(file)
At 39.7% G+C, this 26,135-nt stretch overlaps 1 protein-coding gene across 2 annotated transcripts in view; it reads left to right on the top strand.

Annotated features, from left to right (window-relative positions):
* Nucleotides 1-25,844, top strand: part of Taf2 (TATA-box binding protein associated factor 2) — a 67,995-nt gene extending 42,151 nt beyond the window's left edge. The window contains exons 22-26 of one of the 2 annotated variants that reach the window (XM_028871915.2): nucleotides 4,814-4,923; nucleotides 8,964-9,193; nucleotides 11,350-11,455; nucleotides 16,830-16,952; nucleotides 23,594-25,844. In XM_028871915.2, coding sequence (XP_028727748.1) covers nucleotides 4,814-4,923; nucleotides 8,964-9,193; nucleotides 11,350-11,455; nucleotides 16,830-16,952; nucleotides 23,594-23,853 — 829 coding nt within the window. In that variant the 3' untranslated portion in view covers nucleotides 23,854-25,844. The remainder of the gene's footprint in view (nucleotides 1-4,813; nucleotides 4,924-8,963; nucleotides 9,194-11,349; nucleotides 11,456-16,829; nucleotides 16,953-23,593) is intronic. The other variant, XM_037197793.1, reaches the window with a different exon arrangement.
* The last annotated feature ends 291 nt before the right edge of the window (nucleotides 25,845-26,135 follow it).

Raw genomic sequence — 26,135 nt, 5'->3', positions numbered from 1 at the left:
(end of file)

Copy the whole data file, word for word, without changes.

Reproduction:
At 39.7% G+C, this 26,135-nt stretch overlaps 1 protein-coding gene across 2 annotated transcripts in view; it reads left to right on the top strand.

Annotated features, from left to right (window-relative positions):
* Nucleotides 1-25,844, top strand: part of Taf2 (TATA-box binding protein associated factor 2) — a 67,995-nt gene extending 42,151 nt beyond the window's left edge. The window contains exons 22-26 of one of the 2 annotated variants that reach the window (XM_028871915.2): nucleotides 4,814-4,923; nucleotides 8,964-9,193; nucleotides 11,350-11,455; nucleotides 16,830-16,952; nucleotides 23,594-25,844. In XM_028871915.2, coding sequence (XP_028727748.1) covers nucleotides 4,814-4,923; nucleotides 8,964-9,193; nucleotides 11,350-11,455; nucleotides 16,830-16,952; nucleotides 23,594-23,853 — 829 coding nt within the window. In that variant the 3' untranslated portion in view covers nucleotides 23,854-25,844. The remainder of the gene's footprint in view (nucleotides 1-4,813; nucleotides 4,924-8,963; nucleotides 9,194-11,349; nucleotides 11,456-16,829; nucleotides 16,953-23,593) is intronic. The other variant, XM_037197793.1, reaches the window with a different exon arrangement.
* The last annotated feature ends 291 nt before the right edge of the window (nucleotides 25,845-26,135 follow it).

Raw genomic sequence — 26,135 nt, 5'->3', positions numbered from 1 at the left: